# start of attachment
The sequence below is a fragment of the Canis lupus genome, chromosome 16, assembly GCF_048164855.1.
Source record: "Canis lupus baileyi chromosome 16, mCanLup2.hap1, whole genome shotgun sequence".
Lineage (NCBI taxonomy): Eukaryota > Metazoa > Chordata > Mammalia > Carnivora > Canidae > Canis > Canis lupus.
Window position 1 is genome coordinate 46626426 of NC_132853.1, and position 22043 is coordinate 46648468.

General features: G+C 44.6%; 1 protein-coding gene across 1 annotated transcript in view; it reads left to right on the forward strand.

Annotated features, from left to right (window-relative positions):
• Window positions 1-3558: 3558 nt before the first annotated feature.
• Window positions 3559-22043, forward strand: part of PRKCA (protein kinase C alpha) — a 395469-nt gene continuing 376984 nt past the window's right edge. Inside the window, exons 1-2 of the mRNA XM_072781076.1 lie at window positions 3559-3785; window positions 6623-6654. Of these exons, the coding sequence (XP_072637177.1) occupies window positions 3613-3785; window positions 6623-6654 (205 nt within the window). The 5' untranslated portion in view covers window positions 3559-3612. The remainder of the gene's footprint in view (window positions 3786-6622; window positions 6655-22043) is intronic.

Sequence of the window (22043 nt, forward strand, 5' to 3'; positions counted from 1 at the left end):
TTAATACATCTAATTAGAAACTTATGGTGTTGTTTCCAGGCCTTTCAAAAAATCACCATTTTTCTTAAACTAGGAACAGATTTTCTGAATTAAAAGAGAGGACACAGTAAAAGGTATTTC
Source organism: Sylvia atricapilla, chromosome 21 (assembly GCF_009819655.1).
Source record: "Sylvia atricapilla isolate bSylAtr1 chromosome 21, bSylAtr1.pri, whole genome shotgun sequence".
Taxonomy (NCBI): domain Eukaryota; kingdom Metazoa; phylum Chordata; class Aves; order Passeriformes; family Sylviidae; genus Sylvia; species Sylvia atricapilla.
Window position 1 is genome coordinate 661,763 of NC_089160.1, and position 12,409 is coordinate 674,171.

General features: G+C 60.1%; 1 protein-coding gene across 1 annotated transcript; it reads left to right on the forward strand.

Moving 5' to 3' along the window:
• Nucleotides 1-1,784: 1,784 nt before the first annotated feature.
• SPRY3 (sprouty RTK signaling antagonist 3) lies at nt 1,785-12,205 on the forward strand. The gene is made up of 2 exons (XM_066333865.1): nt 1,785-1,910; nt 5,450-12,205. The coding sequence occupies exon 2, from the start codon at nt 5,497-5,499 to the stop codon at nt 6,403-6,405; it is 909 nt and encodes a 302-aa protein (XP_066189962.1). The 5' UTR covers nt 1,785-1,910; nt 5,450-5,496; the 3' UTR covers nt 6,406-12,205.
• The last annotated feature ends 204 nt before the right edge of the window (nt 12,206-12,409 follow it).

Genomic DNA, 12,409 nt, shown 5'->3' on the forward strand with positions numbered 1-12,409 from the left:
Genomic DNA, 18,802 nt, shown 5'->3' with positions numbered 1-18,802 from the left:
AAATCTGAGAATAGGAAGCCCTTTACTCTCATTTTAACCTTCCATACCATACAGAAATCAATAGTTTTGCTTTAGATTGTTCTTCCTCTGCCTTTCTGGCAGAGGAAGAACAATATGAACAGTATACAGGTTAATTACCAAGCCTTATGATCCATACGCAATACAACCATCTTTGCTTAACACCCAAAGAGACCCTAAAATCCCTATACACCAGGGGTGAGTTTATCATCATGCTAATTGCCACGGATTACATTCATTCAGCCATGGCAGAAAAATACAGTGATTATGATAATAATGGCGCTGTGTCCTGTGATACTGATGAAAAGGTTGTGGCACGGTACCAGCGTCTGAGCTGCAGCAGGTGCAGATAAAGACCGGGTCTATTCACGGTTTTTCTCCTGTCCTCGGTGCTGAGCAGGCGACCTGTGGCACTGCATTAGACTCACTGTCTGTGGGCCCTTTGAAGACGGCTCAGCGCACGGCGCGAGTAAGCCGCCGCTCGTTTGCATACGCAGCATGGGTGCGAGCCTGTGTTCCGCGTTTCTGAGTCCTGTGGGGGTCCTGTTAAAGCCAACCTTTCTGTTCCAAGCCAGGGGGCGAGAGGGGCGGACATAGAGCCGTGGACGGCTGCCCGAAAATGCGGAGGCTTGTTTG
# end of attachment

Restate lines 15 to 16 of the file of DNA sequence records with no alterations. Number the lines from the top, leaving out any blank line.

General features: G+C 60.1%; 1 protein-coding gene across 1 annotated transcript; it reads left to right on the forward strand.

Moving 5' to 3' along the window: